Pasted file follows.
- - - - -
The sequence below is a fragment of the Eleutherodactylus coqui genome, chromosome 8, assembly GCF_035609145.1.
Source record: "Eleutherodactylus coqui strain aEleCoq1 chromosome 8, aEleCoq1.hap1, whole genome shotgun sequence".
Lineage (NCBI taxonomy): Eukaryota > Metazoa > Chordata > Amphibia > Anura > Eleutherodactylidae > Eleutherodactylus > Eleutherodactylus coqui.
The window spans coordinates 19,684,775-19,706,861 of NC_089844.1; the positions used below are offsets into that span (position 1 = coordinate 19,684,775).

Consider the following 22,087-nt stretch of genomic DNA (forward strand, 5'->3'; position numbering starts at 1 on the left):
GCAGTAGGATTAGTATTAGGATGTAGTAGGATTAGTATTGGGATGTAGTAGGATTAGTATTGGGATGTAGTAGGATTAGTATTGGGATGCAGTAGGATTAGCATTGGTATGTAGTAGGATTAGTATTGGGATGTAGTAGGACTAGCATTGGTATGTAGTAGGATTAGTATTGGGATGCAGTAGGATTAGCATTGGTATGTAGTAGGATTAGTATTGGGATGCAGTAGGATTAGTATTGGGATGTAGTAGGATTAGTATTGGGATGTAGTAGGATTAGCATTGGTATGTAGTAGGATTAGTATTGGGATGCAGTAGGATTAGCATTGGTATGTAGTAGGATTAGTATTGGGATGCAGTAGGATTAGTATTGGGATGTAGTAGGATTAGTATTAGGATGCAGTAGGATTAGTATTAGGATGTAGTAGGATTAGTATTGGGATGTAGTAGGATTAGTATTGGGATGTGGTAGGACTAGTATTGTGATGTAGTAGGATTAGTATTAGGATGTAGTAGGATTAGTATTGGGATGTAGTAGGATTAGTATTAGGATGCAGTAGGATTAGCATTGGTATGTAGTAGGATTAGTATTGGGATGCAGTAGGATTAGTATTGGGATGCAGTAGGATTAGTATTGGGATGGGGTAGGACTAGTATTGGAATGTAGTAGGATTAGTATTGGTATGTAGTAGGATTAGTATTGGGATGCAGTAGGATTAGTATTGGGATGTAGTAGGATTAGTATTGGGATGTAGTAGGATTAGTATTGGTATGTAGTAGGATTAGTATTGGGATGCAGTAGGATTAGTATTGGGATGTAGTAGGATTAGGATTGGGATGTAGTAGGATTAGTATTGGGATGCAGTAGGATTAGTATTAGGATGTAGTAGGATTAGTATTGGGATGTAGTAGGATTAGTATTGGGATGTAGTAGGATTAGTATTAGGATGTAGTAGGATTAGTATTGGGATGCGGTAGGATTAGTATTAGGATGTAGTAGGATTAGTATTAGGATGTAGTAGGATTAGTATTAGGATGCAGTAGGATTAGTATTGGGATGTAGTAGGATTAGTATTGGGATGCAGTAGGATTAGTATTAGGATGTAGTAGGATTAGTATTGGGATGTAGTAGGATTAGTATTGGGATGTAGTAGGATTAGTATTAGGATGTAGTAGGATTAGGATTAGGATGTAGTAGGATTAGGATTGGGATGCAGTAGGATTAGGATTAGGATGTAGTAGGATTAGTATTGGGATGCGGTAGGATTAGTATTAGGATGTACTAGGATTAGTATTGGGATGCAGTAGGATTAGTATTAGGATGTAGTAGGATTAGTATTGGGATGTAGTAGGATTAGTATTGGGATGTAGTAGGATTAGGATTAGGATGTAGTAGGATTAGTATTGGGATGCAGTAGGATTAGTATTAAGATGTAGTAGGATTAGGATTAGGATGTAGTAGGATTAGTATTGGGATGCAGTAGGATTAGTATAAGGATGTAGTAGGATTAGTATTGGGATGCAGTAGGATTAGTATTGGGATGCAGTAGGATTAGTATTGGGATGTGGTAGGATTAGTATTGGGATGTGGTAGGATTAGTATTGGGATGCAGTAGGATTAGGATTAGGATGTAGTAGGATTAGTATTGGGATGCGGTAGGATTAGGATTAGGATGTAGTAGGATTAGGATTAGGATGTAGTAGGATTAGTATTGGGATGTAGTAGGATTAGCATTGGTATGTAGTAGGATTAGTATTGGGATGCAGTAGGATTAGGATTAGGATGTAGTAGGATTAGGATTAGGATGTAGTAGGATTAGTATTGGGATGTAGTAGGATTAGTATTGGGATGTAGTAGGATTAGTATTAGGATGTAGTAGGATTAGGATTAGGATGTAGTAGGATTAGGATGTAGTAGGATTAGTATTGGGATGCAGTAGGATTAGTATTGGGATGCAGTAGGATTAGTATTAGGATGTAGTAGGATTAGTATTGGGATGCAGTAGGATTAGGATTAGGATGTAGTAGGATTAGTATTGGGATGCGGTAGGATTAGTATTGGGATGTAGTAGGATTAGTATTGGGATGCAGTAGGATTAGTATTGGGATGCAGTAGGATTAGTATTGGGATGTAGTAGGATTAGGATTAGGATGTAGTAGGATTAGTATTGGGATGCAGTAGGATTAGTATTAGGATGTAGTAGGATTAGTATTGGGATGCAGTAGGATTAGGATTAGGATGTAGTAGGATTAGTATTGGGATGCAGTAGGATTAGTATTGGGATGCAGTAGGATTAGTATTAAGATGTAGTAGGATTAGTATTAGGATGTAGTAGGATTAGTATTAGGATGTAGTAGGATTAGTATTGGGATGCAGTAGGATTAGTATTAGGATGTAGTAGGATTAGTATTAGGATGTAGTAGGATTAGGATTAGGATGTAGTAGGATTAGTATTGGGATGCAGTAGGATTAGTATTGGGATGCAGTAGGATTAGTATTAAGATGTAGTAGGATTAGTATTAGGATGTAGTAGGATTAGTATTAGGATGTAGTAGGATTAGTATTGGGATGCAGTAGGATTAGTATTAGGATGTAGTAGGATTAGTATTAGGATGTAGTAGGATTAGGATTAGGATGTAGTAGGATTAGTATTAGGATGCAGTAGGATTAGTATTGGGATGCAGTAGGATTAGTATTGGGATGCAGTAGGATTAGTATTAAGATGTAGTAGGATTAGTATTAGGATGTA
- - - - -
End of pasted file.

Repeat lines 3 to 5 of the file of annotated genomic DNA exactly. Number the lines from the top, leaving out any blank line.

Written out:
Lineage (NCBI taxonomy): Eukaryota > Metazoa > Chordata > Amphibia > Anura > Eleutherodactylidae > Eleutherodactylus > Eleutherodactylus coqui.
The window spans coordinates 19,684,775-19,706,861 of NC_089844.1; the positions used below are offsets into that span (position 1 = coordinate 19,684,775).

Consider the following 22,087-nt stretch of genomic DNA (forward strand, 5'->3'; position numbering starts at 1 on the left):